Massachusetts can enter Step 2 of the second reopening phase on Monday, meaning some services that have been out of business for months due to the coronavirus can begin welcoming back customers.
Here’s a look at what can reopen on Monday, and what restrictions are in place.
Indoor restaurant service
Although restaurants were allowed to open for outdoor dining earlier this month, they are now being allowed to open their indoor areas.
There is no capacity limit, but all tables must be 6 feet apart, Governor Charlie Baker said at a news conference on Friday. (The state decided on this approach because “the configuration varies from one building to the next,” Baker said, and also because capacity limits vary town by town.)
There is still a maximum party size of six, and bar seating is still a no-no, Baker said. State guidance also notes that any other amenities or areas not used for food and beverage service — such as dance floors and pool tables — must be closed or removed to prevent customers from gathering.
Both customers and workers are required to wear face coverings, but customers can remove them while they’re seated at a table. Table servers also must wash their hands or use hand sanitizer between each table interaction.
Self-serve, unattended buffets, topping bars, drink stations, and other communal serving areas must remain closed.
Similar to the rules being observed for outdoor dining, no condiments or salt/pepper shakers will be left on any indoor tables, and utensils should be rolled. Menus should either be on paper that are thrown out after each use, displayed publicly where customers can see them (such as on a chalkboard), or a list of offerings should be viewed individually on customers’ phones (such as through the restaurant’s website).
Baker also noted that he wanted at least two weeks’ worth of data on indoor dining before potentially moving on to the third phase of reopening. Based on previous plans, the earliest Phase 3 could have started was June 29; now the earliest Phase 3 could start is July 6. (Since the state wants at least three weeks between each phase, it stands to reason that Phase 4 likely could also see its earliest possible start date pushed from July 20 to July 27.)
Retail store dressing rooms
Stores now can allow people to use their fitting rooms — by appointment only. (This is sure to help specialty retailers, such as wedding dress shops. )
Offices can expand to 50 percent capacity
Offices are permitted to go from 25 percent to 50 percent capacity, Governor Charlie Baker said on Friday. However, businesses should continue to encourage employees to work from home whenever they can, especially in Boston, where many people rely on the MBTA for transportation, Baker said.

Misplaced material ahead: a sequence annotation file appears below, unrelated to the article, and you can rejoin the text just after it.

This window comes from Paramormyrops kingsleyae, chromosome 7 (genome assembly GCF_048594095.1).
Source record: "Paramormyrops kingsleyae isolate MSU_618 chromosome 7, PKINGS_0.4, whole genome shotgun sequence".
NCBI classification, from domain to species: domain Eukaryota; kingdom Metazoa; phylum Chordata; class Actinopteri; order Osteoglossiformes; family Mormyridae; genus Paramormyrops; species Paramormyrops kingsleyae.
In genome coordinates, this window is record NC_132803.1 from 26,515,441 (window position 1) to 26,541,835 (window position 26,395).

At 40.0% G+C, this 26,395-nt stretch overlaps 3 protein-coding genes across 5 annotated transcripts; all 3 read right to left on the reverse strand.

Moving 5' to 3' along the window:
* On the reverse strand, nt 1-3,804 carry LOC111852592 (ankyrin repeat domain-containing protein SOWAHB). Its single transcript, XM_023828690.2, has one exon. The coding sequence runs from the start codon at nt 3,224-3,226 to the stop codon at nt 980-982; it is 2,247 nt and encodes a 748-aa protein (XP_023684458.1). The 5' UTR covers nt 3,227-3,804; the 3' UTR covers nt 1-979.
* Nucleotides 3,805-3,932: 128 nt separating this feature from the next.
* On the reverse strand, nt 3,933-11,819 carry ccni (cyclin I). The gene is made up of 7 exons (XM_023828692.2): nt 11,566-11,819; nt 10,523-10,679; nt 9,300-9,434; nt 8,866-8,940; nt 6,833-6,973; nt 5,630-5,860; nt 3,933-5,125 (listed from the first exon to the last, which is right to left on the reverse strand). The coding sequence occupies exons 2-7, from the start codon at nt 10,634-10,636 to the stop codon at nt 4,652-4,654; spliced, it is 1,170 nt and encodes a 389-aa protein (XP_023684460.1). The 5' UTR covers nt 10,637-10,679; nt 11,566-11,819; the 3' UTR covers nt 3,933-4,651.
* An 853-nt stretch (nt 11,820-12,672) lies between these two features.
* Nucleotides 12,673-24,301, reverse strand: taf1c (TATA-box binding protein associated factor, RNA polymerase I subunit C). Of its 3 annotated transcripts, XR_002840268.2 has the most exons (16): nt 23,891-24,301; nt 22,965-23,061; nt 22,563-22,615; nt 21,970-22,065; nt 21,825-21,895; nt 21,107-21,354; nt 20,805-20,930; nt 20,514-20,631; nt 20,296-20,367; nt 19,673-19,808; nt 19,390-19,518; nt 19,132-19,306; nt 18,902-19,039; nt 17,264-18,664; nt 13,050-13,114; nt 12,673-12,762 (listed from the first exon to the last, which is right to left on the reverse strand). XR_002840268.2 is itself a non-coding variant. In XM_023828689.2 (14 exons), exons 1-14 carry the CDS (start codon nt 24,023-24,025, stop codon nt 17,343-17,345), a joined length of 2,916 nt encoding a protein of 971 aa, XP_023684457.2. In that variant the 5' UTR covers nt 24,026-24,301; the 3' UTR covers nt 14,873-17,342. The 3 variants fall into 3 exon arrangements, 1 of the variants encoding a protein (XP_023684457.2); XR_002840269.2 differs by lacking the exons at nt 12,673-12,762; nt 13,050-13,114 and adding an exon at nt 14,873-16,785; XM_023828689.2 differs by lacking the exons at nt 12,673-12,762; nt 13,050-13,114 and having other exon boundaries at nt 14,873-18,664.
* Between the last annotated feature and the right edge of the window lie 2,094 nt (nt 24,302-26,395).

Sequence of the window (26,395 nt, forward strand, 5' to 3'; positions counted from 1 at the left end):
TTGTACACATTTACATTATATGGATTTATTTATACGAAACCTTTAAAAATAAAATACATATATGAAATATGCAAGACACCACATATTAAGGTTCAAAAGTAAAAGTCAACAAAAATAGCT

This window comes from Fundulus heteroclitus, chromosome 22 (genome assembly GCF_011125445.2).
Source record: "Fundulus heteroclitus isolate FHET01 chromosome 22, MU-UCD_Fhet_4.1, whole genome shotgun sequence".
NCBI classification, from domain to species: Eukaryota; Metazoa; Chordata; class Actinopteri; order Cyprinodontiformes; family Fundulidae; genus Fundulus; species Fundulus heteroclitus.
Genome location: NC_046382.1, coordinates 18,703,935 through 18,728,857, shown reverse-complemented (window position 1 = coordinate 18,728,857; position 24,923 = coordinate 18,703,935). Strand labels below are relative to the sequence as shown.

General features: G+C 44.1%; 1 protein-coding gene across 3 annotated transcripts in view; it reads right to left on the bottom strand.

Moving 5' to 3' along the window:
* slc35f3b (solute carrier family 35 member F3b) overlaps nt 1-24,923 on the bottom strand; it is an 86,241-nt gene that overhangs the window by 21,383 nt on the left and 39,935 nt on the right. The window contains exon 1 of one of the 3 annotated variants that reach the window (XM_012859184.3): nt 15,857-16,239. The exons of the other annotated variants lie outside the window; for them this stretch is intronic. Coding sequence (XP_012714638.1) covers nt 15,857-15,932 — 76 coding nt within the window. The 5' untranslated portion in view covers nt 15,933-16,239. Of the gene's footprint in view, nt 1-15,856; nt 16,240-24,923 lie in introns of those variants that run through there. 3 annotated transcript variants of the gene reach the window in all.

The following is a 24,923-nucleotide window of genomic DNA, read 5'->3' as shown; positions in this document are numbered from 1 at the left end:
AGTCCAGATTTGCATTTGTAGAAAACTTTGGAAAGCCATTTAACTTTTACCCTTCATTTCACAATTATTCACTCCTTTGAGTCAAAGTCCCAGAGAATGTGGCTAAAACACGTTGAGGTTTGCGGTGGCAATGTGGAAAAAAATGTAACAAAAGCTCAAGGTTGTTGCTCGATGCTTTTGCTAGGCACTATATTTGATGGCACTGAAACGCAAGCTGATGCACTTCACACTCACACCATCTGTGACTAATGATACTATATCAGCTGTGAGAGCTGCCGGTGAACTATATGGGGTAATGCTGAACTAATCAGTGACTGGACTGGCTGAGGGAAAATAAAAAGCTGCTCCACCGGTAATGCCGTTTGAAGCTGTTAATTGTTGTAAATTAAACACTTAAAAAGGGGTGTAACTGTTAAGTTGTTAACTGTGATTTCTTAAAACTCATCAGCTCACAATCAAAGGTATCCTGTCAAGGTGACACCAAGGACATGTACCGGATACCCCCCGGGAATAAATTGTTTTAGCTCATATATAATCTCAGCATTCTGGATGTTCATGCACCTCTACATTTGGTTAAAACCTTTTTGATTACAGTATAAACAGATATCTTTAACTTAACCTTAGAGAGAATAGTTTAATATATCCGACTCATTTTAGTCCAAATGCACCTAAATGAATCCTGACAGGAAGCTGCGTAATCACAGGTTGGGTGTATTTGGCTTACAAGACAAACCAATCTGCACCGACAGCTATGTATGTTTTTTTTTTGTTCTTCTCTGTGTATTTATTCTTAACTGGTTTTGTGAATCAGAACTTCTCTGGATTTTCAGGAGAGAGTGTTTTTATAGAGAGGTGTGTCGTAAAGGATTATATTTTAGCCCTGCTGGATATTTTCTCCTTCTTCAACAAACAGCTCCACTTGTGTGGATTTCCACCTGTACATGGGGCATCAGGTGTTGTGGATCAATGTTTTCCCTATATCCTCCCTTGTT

“It’s not easy for many to work from home, especially with kids and other distractions, but it’s incredibly helpful in reducing the spread of COVID, and it also leaves transportation venues open and available to those who have to go to a physical place of employment,” Baker said.
Close-contact services can reopen
Many services that require close contact between business workers and customers — such as in the self-care and grooming industries — are allowed to reopen on Monday. However, businesses are asked to require workers to wear gloves, gowns, or smocks, as well as prescription glasses, safety glasses, or goggles.
All workstations must be 6 feet apart. Ventilation for enclosed spaces must be improved where possible — for example, opening windows and doors. Face coverings are still required for all customers and workers, except for exemptions due to a medical condition.
All businesses also must clean commonly touched surfaces in restrooms, such as toilet seats, doorknobs, stall handles, sinks, paper towel dispensers, and soap dispensers.
Close-contact services that can open Monday include:
- Nail salons
In all close-contact services, businesses should close their waiting areas and ask customers to wait outside or in their cars until their appointment. Amenities like magazines, water, or coffee for customers and coat rooms should be removed or shut down. (So if you still want to read a trashy tabloid during your pedicure, you’ll have to bring one from home.)
Tools and surfaces such as tables, chairs, finger bowls, and clippers should be disinfected or replaced in between customers. (Businesses also can choose to use disposable plastic coverings on chairs, tables, and/or workstations.)
Workers must disinfect or replace tools, implements, and surfaces between customers (e.g., tables, finger bowls, chairs and headrests, spatulas, clippers, spacers, styling tools).
Tools that cannot be disinfected, such as nail files and buffers, must be discarded after use.
- Massage therapy
Similar to nail salons, chairs and headrests must be disinfected in between customers. All linens, including towel drapes, must also be laundered in hot soapy water and dry completely between each use.
- Makeup salons and makeup application services
Tools and supplies, such as brushes, cannot be shared between workers, and all tools must be cleaned between each customer.
- Personal training
Personal training falls under the close-contact category, according to the state. Training should be by appointment only; only one customer, or two customers from the same household, should be allowed in the facility at a time.
- Tattoo and piercing parlors
Workers cannot share tools and supplies, such as needles; all tools must be cleaned between each customer.
- Hair removal services
- Tanning salons